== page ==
> > Sorry, Mike, but when trials are closed, it's too easy to accuse
> > anyone of being anything, whether they are or not. PUBLIC trials
> > for all offenses are a fundamental human right everywhere, under
> > all conditions, without exception. Anyone who proposes closed
> > trials for any reason is an enemy of freedom and justice.
> Ah, public trials for all offenses, provided the accused agrees to
> surrender for trial with no caveats. If someone refuses to be captured
> and remains a threat, how far should others risk their lives just so
> they can have their trial whether they want it or not?
What does apprehension of the accused have to do with anything? If
the charge is sufficiently serious, and a judge has issued an arrest
warrant, then by all means an accused should be hunted down, physically
seized, and brought to trial whether he likes it or not, and if he is
killed in the attempt by a cop or citizen acting in self-defense, well,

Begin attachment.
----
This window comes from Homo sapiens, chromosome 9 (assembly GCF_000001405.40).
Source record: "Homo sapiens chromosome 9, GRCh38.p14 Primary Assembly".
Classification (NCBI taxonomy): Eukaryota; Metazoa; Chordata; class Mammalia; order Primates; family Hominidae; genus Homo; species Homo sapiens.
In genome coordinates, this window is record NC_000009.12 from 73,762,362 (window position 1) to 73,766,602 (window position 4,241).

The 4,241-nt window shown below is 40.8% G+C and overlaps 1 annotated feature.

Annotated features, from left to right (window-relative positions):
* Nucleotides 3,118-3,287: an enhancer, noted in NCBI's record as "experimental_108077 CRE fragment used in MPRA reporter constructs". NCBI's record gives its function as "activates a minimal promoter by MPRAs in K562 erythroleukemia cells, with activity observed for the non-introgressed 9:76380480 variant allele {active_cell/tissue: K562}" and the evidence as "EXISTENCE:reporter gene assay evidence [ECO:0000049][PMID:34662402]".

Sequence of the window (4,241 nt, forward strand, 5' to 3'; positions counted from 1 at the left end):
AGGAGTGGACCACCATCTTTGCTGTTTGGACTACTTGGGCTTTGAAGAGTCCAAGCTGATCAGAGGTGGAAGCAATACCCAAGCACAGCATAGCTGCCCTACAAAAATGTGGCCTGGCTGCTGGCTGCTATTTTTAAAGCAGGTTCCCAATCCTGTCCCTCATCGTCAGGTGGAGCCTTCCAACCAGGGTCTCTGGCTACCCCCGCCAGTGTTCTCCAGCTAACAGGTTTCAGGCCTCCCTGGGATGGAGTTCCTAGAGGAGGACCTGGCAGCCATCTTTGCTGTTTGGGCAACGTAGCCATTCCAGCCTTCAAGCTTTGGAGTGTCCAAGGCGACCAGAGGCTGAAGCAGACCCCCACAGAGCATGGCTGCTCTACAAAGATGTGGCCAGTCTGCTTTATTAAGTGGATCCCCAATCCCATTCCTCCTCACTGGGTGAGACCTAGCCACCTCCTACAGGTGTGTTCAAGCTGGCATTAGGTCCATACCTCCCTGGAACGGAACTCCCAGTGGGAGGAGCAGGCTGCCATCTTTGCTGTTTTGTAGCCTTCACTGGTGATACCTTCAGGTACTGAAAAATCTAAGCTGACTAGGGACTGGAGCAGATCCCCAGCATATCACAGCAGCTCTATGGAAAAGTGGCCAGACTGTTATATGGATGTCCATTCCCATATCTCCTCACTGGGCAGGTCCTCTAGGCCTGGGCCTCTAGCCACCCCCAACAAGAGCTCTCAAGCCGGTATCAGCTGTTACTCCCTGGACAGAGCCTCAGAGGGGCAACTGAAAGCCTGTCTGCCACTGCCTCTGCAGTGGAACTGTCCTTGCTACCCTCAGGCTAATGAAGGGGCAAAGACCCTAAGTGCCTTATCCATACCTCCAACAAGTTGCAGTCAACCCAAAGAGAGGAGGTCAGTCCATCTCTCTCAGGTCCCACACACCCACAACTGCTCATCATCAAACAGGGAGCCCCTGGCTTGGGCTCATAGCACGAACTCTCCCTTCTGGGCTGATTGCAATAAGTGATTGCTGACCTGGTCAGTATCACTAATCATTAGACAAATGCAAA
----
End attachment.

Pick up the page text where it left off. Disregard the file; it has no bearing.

that's OK too, though certainly less desirable. I've never said
anything different. Please stay on topic.
> > There are certainly some aspects of the American judicial system
> > that can be changed: jury selection, rules of evidence, many
> > procedural details. But openness isn't one of them: if anything,
> > American trials should be _more_ open: ALL of them, including
> > those for suspected foreign terrorists.
> Ah, so you think that jury members identities should be public knowledge
> for terrorism trials? How naive.
Yes, but I also think that (a) jury service should be voluntary, and (b)
conviction doesn't necessarily have to be unanimous. Given both of
those reforms the risk of retribution is minimized. In reality, though,
even under the present system criminals rarely target prosecutors, judges,
and juries; typically a criminal defendent who loses will blame his own
counsel, and occasionally one or more witnesses.
-- Lee Daniel Crocker <firstname.lastname@example.org> <http://www.piclab.com/lee/> "All inventions or works of authorship original to me, herein and past, are placed irrevocably in the public domain, and may be used or modified for any purpose, without permission, attribution, or notification."--LDC
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